Wrong-way driver hit, killed off-duty Mesa officer

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By Catherine Holland By Catherine Holland
By Catherine Holland By Catherine Holland
By Catherine Holland By Catherine Holland
By Catherine Holland By Catherine Holland
By Catherine Holland By Catherine Holland

PHOENIX -- An off-duty Mesa police officer was killed in a head-on crash with a wrong-way driver that had been going for miles early Monday morning.

Mesa police Chief Frank Milstead identified the officer as Brandon Mendoza.

The wrong-way driver was killed in the crash, as well.

It happened at about 1 a.m. on the flyover ramp at the Interstate 10 and US 60 interchange

The wrong-way driver was first spotted at about 12:30 a.m. near the Loop 101 Pima Freeway and Cactus Road in Scottsdale.

The Arizona Department of Public Safety received 33 911 calls about the wrong-way driver, according to spokesman Carrick Cook.

According to DPS, the wrong-way driver came down state Route 51, speeding south in the northbound lanes, deliberately avoiding officers along the way.

A DPS officer tried to ram the vehicle st SR 51 and Thomas Road to get the driver to stop but was unsuccessful.

"That was the only chance we had. We were stretched thin that night. We did the best we could. We tried to intervene," Cook said. "We used every resource that we had available."

Cook said there were "at least a half a dozen officers" trying to stop the suspect.

"Unfortunately we just didn't have enough officers out there to do it," he said.

The distance from where the wrong-way driver was first reported to where he hit Mendoza is about 35 miles.

"It's by chance that he made it 35 miles," Cook said. "It is pretty amazing that he was able to make it 35 miles. If we could have, we would have stopped it as soon as we could."

The suspect's car exploded into flames on impact.

The wrong-way driver was burned beyond recognition in the fiery crash. Cook said investigators believe they have identified the man, but will not release any information until they talk to his next of kin.

At this point, DPS investigators suspect impairment was a factor in the crash.

"That will be confirmed by the medical examiner," Cook said.

Because of where the collision happened, Cook said he does not think Mendoza saw the wrong-way driver for more than a couple of seconds before he was hit.

"It's a very blind corner," Cook explained.

"My guess is that he was absolutely, completely caught off guard and surprised," Milstead agreed. "They were literally coming at each other from different directions at freeway speeds."

Emergency crews rushed Mendoza to Maricopa Medical Center in Phoenix. He was in critical condition when he arrived. He went into surgery immediately, but doctors were unable to save him.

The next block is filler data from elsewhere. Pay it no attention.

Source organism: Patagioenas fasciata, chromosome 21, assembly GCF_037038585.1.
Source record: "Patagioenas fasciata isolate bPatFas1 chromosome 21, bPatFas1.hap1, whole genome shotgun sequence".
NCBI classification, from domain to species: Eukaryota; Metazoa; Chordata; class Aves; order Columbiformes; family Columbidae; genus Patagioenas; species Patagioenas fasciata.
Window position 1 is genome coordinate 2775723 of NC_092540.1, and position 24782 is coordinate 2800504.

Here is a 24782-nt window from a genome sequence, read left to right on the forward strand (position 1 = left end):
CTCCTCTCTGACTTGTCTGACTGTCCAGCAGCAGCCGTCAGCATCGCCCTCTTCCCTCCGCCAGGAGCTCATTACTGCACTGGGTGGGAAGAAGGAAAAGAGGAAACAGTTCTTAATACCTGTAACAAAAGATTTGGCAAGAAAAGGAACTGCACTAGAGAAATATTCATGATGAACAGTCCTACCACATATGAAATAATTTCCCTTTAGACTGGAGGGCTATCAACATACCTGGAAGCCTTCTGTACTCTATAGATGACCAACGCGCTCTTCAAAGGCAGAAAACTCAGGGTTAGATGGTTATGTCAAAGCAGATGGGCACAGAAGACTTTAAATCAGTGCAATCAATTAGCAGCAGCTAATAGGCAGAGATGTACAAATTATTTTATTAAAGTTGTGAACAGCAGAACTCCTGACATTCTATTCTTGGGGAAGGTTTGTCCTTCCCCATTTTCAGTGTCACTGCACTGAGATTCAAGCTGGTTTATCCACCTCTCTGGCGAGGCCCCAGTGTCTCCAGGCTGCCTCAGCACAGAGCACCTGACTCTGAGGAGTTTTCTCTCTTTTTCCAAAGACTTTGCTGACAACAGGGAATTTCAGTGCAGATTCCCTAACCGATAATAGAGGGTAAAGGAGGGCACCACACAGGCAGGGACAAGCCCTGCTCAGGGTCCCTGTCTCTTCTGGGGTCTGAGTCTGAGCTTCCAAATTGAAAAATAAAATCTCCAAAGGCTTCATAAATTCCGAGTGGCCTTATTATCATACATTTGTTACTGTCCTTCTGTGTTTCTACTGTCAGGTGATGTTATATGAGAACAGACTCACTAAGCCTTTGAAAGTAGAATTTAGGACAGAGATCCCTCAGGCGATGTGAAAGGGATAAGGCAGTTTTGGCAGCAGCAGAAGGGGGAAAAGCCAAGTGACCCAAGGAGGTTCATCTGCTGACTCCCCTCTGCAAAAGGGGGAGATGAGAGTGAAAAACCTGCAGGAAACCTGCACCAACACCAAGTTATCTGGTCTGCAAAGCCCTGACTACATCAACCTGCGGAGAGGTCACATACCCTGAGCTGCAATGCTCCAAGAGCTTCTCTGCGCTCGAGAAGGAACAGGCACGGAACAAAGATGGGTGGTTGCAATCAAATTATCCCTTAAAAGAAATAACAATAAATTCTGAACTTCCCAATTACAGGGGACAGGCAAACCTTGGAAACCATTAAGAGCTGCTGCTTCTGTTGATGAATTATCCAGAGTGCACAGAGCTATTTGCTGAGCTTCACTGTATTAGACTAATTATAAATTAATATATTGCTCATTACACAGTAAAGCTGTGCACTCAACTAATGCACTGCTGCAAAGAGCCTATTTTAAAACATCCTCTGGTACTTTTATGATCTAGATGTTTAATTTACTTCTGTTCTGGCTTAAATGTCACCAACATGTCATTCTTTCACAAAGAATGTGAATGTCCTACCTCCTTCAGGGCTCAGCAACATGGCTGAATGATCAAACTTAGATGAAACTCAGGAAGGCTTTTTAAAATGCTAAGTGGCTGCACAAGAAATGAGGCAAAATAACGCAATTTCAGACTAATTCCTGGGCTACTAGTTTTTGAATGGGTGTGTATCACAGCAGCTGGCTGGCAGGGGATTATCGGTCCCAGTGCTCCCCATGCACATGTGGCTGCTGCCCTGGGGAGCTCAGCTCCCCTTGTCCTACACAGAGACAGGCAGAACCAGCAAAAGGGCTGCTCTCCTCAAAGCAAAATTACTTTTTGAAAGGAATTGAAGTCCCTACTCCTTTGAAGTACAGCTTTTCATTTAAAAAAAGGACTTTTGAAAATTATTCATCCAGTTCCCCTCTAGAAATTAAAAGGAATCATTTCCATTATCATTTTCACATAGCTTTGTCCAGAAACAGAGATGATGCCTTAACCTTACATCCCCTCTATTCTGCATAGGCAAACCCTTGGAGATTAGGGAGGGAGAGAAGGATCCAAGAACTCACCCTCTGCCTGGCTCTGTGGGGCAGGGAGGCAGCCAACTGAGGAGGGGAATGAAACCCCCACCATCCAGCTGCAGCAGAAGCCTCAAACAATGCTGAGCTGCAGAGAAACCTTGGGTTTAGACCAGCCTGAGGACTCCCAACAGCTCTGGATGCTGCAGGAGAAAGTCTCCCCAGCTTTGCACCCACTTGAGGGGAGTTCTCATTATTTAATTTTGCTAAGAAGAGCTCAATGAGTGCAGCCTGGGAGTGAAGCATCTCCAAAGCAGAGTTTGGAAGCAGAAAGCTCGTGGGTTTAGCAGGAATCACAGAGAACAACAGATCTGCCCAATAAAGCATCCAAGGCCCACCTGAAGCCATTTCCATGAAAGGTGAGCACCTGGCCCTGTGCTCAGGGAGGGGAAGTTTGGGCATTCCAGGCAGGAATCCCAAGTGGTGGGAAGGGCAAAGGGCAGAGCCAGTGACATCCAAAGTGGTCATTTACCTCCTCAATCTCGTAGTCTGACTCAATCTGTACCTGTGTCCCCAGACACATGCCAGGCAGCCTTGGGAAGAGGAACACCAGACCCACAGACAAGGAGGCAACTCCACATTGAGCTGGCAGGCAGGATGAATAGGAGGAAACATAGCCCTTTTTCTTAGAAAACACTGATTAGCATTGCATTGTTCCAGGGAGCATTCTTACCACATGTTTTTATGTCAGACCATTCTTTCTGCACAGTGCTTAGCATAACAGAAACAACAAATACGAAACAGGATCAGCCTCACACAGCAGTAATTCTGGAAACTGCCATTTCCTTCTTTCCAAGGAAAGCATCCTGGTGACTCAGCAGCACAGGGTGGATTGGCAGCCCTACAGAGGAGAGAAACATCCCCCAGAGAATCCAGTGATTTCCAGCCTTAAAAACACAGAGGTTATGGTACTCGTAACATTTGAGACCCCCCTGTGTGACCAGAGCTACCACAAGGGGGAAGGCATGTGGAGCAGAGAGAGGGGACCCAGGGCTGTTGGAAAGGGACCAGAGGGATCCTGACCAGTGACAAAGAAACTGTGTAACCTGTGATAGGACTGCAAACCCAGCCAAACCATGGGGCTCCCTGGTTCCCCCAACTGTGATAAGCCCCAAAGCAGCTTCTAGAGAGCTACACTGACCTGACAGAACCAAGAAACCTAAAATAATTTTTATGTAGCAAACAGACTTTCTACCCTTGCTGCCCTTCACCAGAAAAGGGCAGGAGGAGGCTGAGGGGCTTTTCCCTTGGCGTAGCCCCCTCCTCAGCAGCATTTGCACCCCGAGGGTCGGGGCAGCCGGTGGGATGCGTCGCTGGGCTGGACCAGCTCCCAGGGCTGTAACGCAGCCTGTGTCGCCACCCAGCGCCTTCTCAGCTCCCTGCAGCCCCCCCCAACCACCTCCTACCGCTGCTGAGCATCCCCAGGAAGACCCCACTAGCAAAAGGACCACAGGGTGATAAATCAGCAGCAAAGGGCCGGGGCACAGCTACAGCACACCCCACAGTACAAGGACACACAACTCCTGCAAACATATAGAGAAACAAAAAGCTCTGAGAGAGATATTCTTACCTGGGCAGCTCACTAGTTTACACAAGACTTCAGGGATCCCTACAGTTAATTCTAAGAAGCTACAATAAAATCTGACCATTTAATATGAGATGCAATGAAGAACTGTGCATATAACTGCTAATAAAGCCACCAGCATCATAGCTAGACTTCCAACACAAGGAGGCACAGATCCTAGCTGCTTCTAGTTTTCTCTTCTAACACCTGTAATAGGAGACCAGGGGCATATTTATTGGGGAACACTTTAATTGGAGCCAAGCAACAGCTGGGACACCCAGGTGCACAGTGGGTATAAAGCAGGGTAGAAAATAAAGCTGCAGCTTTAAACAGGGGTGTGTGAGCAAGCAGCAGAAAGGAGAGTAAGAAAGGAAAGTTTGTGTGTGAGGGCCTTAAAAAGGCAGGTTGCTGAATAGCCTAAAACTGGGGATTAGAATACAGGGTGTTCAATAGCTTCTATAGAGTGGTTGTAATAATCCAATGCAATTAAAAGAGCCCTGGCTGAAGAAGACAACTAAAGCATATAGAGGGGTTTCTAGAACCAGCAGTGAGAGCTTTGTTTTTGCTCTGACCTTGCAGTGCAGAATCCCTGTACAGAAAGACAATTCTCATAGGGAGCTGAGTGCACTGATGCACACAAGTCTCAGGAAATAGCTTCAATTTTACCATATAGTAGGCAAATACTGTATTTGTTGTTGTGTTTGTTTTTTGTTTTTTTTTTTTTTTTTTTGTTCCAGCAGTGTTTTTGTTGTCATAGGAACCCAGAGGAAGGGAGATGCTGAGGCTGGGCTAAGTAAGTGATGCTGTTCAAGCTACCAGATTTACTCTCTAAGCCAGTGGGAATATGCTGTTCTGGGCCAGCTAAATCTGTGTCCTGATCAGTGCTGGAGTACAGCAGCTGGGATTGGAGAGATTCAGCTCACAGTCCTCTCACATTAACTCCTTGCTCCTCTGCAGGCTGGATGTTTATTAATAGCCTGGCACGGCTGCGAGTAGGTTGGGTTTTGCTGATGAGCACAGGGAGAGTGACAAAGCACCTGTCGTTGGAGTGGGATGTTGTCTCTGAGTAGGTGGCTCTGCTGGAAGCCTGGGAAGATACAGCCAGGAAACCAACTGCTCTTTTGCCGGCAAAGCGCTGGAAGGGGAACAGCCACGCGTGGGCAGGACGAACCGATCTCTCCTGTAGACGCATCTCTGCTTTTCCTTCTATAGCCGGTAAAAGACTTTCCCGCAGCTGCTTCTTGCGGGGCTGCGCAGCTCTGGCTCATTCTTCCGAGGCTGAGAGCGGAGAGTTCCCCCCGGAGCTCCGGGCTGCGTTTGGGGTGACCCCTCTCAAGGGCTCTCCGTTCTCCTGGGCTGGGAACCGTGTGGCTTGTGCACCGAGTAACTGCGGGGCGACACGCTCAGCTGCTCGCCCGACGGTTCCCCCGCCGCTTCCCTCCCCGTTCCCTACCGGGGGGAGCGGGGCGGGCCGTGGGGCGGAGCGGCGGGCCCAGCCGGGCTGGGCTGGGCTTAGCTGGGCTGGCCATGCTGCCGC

"We are saddened beyond words to report that one of our officers was hit and killed this morning by a wrong-way driver," Landato wrote in an email to media outlets.

Mendoza, 32, made a name for himself during his 13 years with the department.

"He was an iconic figure here at the Mesa Police Department. He was an officer that really epitomized what community policing is about," Milstead said, describing Mendoza's dedication to rebuilding Guerrero Rotary Park to make it a community gathering placing.

The Mesa Optimist Club awarded Mendoza won their Officer of the Year award last June.

Milstead said the Mesa Police Department family is struggling with the fact that Mendoza was killed after his shift, while on his way home.

"We all kind of think once we get in our own car and we get to head home that we're good for that day," Milstead said. "Brandon didn't make it home."

"Brandon touched so many lives and was truly an exceptional person," Landato said.

Describing Mendoza as "outgoing" and "nurturing," Milstead said the officer was popular both in the department and in the community.

"He is everything, as a police chief, you want your officers to be -- approachable, empathetic, understanding," Milstead said. "He was one of those people that you'd want to meet if you were the person that needed help."


DPS officials explain why officers could not stop wrong-way driver

Officers with the Arizona Department of Public Safety said a combination of timing and logistics prevented them from being able to stop the wrong-way driver from causing the deadly crash.

"Thirty-five miles on a freeway or highway goes by very quickly," DPS spokesman Bart Graves told 3TV.

Spike strips did not stop the driver. 

The driver, going against traffic, presented the biggest problem for officers trying to intervene. For safety reasons, they were unable to cross the median to trail him.

Officers were also unable to safely do a pit maneuver to trap him.

"It's just very difficult to stop a wrong-way driver who's determined not to have any contact with law enforcement," Graves said.

DPS and ADOT were able to coordinate and post electronic messages on the 51, warning other drivers of "oncoming traffic."

"It saved my life. I'm very thankful to the people who thought to do that," Shyam Komirishetty told 3TV.

He and his wife were driving north on the 51 and saw the warning. Komirishetty said he moved lanes just in time.

"We never came so close to death before. Just imagining what would've happened if I didn't read the electronic sign. I would not be standing here today," he said.